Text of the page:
Recent Amendments to Michigan’s Marketable Record Title Act – Did the Legislature Clear Title Headaches or Create More?
By: Timothy G. Orlando, Esq.
With no press or fanfare, the lame duck amendments to Michigan’s Marketable Record Title Act (the “Act”), MCL § 565.101 et. seq., went into effect on March 29, 2019. The intent of the amendment is to eliminate the enforceability of certain restrictions contained in documents that were recorded more than 40 years ago. Prior to the amendment, most deeds contained generic statements indicating that the purchaser of property acquired the property “subject to easements and restrictions of record” or “subject to building and use restrictions of record”. Given that no specific language was required to bring a restrictive covenant into the chain of title, any recorded restrictions would be deemed to be in the chain of title, whether they were specifically identified in the deed or not.
Under the amendment to the Act, if a property owner has an unbroken chain of title of more than 40 years that does not specifically identify the restrictive covenants, the restrictive covenants may no longer be enforceable as to that owner. For instance, if in 1985 the developer of a commercial building, industrial park, or residential subdivision recorded restrictions limiting the property to certain uses or regulating the square footage, height, or color of the buildings, those restrictions will automatically terminate in 2025 if the current property owner does nothing to preserve them. Even if an existing deed has been recorded for many years, the generic language may no longer be enough to indicate that restrictive covenants remain within the chain of title for a property.
Under the amendments to the Act, if a property owner wants to preserve a recorded restriction, the restriction must be referred to by liber and page in a later recorded document. Section 3 of the amended Act provides a two-year window from the effective date of the statutory amendment to record a notice of claim to preserve the effectiveness of documents recorded more than 40 years ago. After the two-year window closes, a deed or notice of claim referencing the prior document by liber and page, must be recorded within 40 years from the date of the original or last recording of the restriction being extended. If a property owner fails to record a proper deed or notice of claim, the restriction terminates automatically by operation of law, and it is no longer enforceable. The notice of claim must contain all of the information required by Section 5 of the amended act to preserve the restrictive covenants.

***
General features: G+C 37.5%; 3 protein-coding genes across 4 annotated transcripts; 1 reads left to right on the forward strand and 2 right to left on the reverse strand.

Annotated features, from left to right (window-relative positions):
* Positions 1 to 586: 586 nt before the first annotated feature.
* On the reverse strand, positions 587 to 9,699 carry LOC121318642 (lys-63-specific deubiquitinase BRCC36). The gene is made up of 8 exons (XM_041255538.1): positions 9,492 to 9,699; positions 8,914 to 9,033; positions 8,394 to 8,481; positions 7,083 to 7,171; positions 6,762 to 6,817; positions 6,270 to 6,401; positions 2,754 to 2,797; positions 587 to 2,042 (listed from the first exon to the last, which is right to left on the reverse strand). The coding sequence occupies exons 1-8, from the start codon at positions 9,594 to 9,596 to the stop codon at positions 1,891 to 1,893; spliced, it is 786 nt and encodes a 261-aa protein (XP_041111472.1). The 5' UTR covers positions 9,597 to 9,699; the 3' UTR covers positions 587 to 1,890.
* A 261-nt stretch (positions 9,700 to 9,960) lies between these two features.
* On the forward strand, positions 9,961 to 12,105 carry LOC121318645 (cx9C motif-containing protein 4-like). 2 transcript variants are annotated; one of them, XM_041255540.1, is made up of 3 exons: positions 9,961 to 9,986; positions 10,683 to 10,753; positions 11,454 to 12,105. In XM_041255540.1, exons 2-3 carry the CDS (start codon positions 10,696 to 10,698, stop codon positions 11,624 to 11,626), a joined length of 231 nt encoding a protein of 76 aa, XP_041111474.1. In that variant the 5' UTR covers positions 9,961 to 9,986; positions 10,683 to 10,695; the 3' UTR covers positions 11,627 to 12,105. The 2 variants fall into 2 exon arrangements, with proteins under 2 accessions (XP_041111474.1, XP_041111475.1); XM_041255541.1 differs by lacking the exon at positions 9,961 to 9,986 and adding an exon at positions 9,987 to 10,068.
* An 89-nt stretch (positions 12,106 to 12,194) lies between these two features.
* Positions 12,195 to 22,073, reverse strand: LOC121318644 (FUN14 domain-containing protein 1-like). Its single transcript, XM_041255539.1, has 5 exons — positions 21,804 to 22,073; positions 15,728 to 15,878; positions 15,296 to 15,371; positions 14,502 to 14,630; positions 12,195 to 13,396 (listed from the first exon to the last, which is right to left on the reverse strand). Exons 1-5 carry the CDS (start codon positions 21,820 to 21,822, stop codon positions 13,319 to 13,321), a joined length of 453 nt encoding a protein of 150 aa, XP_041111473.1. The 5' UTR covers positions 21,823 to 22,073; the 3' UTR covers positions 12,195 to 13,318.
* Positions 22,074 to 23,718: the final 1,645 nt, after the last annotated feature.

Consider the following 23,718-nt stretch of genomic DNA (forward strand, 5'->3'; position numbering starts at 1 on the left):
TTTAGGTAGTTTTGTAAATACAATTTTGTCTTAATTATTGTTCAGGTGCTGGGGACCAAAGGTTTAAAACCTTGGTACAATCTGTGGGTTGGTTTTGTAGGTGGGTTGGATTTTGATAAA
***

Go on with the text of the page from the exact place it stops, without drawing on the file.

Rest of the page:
While the amendments are intended to clear titles to properties, the Legislature has, in all likelihood, created more room for error. Questions abound concerning the seemingly benign nature of the amendments. For instance, Section 3 of the Act allows a “claimant” to file a notice of claim, but the term “claimant” is not defined. In the context of a subdivision, there may be covenants or deed restrictions that were recorded more than 40 years ago. If so, who has the ability to file a notice of claim that would revive the restrictive covenants? The association? An individual homeowner? And, if it is an individual homeowner, to what property would the restrictive covenants apply? All of the properties in the subdivision or just the property of the homeowner who filed the notice of claim? Time, and possibly litigation, may be the only way for these questions to be answered.
Timothy G. Orlando is an attorney with Aloia & Associates, P.C., who concentrates his practice on real estate transactions, business transactions and related litigation. He can be reached at (586) 783-3300 or email@example.com.